OpenGL ES tagged news

With the release of Firefox 51, WebGL 2.0 support has landed! WebGL is a standard API to render 3D graphics in the Web. To date, we have been able to use WebGL 1.0 (based on OpenGL ES 2) to render fancy graphics into a <canvas> element. WebGL 2.0, however, is based on the OpenGL ES 3.0 specification, which introduces new features – many of them aimed at increasing performance and visual fidelity.

Shaderific now with support for Conway’s Game of LifeShaderific version 4.1 is now available. Shaderific is an educational app for iPad, iPhone and iPod touch that makes it possible to write, compile and test OpenGL ES 2.0 and OpenGL ES 3.0 shader programs directly on any iOS device. Version 4.1 adds full support for iOS 10. Furthermore, the release includes a new shader for Conway's Game of Life that demonstrates the use of the newly introduced custom uniforms. The cell size can be determinded and shadow effects can be enabled to provide a variety of beautiful rendering options. To provide full flexibilty to the user Shaderifc now supports importing Game of Life patterns in the form of text files. The patterns are automatically converted to textures that can be used as start configurations.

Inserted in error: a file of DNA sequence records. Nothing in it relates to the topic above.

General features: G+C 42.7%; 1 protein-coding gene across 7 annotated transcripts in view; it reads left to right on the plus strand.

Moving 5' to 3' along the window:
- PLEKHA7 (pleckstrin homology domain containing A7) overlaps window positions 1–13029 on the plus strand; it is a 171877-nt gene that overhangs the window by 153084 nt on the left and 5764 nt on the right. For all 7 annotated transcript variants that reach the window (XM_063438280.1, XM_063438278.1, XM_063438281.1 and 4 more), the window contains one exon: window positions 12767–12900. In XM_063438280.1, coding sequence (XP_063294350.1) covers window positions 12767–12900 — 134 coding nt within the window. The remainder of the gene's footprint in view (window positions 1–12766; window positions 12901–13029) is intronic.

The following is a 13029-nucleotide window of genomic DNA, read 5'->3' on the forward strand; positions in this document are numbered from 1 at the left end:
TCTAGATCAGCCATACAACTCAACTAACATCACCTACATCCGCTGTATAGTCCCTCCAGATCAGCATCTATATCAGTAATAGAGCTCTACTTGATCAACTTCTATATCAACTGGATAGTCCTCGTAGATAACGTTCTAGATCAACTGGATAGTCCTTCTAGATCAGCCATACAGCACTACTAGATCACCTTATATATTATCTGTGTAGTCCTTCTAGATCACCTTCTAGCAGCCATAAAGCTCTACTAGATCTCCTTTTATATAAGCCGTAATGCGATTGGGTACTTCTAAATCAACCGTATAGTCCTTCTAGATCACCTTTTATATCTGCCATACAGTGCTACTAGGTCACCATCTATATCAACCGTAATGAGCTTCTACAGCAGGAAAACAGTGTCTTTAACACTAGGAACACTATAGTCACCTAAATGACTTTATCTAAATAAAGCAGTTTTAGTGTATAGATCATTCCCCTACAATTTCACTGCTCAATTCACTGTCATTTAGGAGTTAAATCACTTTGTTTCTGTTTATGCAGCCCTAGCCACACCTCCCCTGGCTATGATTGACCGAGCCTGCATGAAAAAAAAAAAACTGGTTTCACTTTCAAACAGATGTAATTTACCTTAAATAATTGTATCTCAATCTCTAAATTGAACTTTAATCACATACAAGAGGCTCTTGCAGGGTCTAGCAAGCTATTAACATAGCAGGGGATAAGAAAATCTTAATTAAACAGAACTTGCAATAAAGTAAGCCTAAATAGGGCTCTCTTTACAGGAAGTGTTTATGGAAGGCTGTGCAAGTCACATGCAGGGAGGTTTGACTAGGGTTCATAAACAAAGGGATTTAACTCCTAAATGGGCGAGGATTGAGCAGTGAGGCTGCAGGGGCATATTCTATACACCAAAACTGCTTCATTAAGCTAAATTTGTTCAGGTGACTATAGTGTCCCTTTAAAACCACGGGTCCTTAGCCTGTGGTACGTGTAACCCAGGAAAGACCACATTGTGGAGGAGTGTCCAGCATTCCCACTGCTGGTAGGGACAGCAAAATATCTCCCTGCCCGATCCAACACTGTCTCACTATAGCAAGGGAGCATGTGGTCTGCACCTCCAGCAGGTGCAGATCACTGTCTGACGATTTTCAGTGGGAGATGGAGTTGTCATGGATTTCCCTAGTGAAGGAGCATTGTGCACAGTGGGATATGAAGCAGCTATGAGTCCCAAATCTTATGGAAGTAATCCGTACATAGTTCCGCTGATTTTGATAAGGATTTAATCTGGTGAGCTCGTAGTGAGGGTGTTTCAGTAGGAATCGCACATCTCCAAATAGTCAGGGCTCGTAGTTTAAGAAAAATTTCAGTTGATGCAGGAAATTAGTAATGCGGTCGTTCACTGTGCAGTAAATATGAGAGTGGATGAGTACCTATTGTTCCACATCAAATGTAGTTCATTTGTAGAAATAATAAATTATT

HoloJS is a framework for creating UWP applications using JavaScript and WebGL. HoloJS is a C++ library that hosts Chakra to run JavaScript code, and also hosts ANGLE to handle OpenGL ES graphics calls.

The biggest new feature of Mesa 13.0.0 is OpenGL 4.4 and OpenGL 4.5 capability. Equally big news includes OpenGL ES 3.2 support for Intel Skylake or later, OpenGL ES 3.1 support for Intel Haswell, Windows-DRI support to the GLX component, as well as KHR_no_config_context and EGL_KHR_debug support for EGL component. The Mesa EGL interface also received support for EGL_MESA_platform_surfaceless.

The second Release Candidate (RC) milestone of the upcoming Mesa 3D 13.0.0 Graphics Library has been announced. Changes implemented in Mesa 13.0.0 RC2 include the move of the BlendBarrier and PrimitiveBoundingBox definitions into the ES3.2 category for GLAPI, export of all GLES (OpenGL ES) 3.2 functions in the library, and the set of the VISIBILITY_CFLAGS argument for shared GLAPI to the automake file the MAPI generic OpenVG dispatcher.

Vulkan API supports multithreading, which is particularly important for mobile platforms. Multithreading enables the system to balance the workload across multiple CPUs, allowing for lower voltage and frequency. The results give considerable energy savings compared to OpenGL ES API. In this video from ARM, you can see just how big a difference there is between OpenGL ES and Vulkan.